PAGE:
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Hands on vs. Hands-on

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Short English phrases often begin as separate words, before eventually becoming hyphenated compounds, and finally evolving into closed compounds.

Hands on and hands-on are probably in the middle of this process. The eventual progression to a closed compound, however, will probably be blocked by the clumsiness of handson, which looks like it could just as easily be a compound of hand and son, or some alternate spelling of the name Hansen. As it stands today, which one should you use? If you have done a fair amount of reading, you will probably have seen both forms of this word in written English. They are both legitimate English constructions, but not in the same contexts.

Hands-on as adjective:

Hands-on is an adjective that describes the physical nature of some work, like hands-on experience in an oil field. It could also describe a person who has a very active disposition toward something, like a hands-on management style.

Martin takes a very hands-on approach to gardening; he weeds his garden by hand and spreads manure, rather than using weed killers and chemical fertilizers.

Hands on:

Hands on is not a standard alternative to the adjective hands-on.

That’s not to say the words hands and on would never appear next to each other in a piece of writing. One could have one’s hands physically touching something; the documentary Hands on a Hard Body follows an endurance competition to see who can remain physically touching a pickup truck for the longest amount of time.

“All hands on deck!” screamed the captain as a large wave crashed over the ship.

Examples:

“It’s all about getting hands-on experience,” Pomietlo said. “It teaches (students) about going through a process.” [The Chippewa Herald]

Unfortunately, we didn’t have long enough to test the Acer Aspire R13’s performance capabilities during our brief hands-on time with it. [V3]

The event is run under the auspices of the New Zealand Secondary Schools Athletics Association (NSSAA) although it is tradition that the host city provide the hands-on volunteers. [Wanganui Chronicle]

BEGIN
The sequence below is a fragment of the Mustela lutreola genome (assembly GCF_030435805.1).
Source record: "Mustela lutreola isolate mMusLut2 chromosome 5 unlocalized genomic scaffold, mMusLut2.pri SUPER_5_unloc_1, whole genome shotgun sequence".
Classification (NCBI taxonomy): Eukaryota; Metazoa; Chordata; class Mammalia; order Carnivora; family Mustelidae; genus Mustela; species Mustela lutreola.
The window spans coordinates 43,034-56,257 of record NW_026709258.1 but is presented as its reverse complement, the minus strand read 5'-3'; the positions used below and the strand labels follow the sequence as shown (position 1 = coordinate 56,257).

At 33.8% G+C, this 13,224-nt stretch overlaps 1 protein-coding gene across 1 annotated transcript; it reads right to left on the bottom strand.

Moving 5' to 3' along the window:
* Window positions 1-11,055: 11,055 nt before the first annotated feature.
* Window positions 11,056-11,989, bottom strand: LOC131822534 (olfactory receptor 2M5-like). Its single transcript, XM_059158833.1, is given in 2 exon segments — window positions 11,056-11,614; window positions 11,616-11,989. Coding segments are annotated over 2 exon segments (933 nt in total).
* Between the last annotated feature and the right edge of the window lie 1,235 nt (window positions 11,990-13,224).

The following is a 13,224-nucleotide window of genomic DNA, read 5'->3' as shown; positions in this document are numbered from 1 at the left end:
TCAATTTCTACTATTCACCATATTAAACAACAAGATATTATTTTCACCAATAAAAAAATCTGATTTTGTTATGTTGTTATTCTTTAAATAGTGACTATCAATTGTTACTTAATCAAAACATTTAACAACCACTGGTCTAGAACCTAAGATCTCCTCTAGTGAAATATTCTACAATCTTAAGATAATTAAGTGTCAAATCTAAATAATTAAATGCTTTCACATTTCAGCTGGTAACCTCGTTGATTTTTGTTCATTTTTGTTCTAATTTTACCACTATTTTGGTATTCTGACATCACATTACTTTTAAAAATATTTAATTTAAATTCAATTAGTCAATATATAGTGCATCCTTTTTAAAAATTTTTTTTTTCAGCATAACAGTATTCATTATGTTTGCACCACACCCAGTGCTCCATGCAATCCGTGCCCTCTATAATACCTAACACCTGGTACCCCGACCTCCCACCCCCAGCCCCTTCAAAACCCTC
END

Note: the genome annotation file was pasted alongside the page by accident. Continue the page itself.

Assemblyman Skoufis is hands-on and always willing to take on the good fight. [Times Herald-Record]

Part of the attraction of AVHS is that he could be hands-on in the day-to-day operations and still interact with the animals. [Chaffee County Times]

To my first-hand knowledge as a local MP, Currie was hands-on in guiding the University during the years from 1978-89, a difficult decade for all universities. [The Independent]

So, each person hands on the baton to someone else. [The Source]

Apple customers in China were finally able to get their hands on the iPhone 6 and iPhone 6 Plus Friday. [HNGN]

Hands-on or hands on:

Hands-on is an adjective that describes a type of labor or an active predisposition toward something. Hands on is sometimes a verb phrase, sometimes a noun phrase, but never an adjective phrase. Since hands-on is in the company of several other hyphenated adjectives, including well-equipped, you should be able to group these words together in your mind.

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"Hands on vs. Hands-on." Grammar.com. STANDS4 LLC, 2017. Web. 21 Nov. 2017. <http://www.grammar.com/hands_on_vs._hands-on>.

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